We then reviewed the chart, using our sample policies as "finger holds" when things got too abstract. Participants were, for the most part, able to make arguments for mapping their simplified policies to the continuum implied by the chart, and then to discuss ways in which their chosen policy might serve currently oppressed people while we are still working to discover what a just transition looks like, as well as how it might serve to mask needed interrogation of the system by protecting the status quo by making it seem more palatable.
The conversation was just starting, of course, when time was up, but in my dream world, we come back together as part of an alumni offering to deepen this conversation and apply the tools to more and more specific contexts.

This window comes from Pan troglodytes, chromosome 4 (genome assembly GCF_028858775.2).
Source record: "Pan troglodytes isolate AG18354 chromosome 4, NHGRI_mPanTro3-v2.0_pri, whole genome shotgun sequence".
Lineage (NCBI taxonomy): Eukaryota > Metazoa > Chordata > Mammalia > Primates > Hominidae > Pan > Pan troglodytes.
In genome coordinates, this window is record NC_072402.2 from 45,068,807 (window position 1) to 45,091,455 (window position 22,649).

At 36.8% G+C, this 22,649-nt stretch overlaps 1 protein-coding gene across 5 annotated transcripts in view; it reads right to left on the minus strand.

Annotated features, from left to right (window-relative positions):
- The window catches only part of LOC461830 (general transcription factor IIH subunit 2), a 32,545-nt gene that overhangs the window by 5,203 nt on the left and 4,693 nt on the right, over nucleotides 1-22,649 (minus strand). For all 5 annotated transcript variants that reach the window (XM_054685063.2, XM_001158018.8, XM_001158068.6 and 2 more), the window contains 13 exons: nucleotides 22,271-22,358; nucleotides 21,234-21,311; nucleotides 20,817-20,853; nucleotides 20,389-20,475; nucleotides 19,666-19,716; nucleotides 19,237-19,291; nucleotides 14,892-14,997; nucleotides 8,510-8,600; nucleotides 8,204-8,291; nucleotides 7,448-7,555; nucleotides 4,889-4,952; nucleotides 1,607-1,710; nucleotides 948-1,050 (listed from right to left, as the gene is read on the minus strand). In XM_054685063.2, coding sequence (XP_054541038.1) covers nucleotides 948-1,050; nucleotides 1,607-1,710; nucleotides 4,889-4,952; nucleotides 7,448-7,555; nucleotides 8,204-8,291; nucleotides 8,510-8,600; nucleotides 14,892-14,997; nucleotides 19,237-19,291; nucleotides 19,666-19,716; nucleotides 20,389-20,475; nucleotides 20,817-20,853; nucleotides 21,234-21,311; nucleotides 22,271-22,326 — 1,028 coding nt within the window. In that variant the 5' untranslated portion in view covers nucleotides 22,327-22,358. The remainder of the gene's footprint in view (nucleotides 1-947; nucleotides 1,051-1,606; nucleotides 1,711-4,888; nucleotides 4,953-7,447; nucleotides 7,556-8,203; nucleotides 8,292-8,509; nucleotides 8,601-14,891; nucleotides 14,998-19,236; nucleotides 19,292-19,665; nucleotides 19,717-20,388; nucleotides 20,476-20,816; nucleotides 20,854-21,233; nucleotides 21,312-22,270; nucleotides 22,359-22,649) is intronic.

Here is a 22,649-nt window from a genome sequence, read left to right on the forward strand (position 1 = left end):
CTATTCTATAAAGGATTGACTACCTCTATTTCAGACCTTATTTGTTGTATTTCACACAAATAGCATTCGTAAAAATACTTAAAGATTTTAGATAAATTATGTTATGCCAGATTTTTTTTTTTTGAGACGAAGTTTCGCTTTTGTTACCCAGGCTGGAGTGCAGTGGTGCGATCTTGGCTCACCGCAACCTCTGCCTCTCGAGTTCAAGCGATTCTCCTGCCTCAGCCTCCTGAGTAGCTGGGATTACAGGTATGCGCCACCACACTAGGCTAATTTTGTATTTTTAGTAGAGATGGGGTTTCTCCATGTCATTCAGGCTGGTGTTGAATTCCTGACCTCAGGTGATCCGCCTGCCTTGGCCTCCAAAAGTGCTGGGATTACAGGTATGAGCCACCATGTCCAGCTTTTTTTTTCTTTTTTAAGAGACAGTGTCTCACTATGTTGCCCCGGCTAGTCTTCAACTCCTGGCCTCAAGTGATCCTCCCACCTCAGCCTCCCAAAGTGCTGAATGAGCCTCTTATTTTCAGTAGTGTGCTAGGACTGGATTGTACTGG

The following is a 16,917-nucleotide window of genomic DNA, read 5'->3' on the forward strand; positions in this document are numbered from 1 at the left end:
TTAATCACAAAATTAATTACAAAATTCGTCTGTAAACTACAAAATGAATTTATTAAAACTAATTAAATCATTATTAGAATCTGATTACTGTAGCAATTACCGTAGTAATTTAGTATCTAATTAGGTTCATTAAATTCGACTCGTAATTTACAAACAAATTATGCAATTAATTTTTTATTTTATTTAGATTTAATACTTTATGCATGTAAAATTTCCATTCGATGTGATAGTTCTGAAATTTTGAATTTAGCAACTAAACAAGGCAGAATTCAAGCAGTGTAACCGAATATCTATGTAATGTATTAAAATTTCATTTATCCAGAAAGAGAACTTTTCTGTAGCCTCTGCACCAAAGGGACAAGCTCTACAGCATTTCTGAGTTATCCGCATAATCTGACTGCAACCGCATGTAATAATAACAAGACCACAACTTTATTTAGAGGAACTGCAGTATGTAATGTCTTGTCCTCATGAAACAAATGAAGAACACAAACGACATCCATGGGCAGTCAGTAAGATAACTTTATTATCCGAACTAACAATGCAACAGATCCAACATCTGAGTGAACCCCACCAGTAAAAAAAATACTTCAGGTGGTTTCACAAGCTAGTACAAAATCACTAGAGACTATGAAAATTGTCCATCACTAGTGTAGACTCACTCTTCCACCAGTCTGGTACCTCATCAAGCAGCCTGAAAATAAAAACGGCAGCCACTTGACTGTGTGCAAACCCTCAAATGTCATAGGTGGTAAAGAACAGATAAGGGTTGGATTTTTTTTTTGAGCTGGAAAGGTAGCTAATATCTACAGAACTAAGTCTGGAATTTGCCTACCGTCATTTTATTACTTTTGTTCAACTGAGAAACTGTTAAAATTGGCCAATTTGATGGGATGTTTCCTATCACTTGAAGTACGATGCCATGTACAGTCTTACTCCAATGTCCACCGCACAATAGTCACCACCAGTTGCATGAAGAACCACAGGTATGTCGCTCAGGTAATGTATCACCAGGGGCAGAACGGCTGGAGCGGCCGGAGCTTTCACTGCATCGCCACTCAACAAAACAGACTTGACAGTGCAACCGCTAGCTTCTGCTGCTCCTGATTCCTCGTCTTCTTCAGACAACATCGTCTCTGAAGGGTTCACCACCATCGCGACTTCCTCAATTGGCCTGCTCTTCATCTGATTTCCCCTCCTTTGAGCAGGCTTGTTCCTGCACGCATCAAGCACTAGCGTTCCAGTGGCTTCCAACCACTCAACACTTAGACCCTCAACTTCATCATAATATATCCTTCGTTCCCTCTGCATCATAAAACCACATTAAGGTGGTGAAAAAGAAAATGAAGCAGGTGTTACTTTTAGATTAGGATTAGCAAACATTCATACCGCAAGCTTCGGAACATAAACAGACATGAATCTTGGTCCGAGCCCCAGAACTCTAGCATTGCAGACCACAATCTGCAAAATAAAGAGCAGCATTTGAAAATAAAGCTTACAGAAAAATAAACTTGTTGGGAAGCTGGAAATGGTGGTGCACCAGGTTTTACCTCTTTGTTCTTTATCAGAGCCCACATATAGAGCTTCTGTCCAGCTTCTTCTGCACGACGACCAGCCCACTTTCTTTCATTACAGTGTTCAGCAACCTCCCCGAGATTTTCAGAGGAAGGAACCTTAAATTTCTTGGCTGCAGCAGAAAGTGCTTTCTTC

Actually, this may not be a dream. It may be happening in the fall. And I'll let you know how it goes, and in the meantime, if you want to talk more about the tool or the concept of transformative change (or Ohio River Valley indigenous culture and history), reach out. I'm always down for just transition talk, and would love to hear what techniques and approaches you are using.
Re-envisioning the Past and the Present
A friend of mine who is a communications consultant recently offered to help me learn how to create more succinct, targeted blog posts. I said, "Ew," and she rolled her eyes. Then we made plans for lunch instead.